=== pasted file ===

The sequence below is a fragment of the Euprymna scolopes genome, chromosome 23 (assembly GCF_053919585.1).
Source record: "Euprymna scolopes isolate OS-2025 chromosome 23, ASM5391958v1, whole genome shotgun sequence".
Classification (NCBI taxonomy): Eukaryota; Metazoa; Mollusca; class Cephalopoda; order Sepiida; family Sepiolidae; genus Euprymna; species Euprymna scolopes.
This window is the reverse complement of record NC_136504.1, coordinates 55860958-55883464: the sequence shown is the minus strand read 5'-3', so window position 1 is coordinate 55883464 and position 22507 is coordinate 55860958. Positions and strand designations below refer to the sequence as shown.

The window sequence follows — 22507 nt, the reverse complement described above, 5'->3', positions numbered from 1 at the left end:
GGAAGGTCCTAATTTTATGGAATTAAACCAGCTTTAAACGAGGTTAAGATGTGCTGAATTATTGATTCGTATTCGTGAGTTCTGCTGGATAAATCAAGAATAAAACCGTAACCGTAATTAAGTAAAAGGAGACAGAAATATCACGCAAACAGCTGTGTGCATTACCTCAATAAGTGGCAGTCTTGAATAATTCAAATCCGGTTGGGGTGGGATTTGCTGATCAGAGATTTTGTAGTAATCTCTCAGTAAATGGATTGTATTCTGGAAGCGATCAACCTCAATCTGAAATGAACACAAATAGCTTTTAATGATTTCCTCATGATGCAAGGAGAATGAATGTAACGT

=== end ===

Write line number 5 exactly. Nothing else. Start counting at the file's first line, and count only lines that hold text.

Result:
The window sequence follows — 22507 nt, the reverse complement described above, 5'->3', positions numbered from 1 at the left end: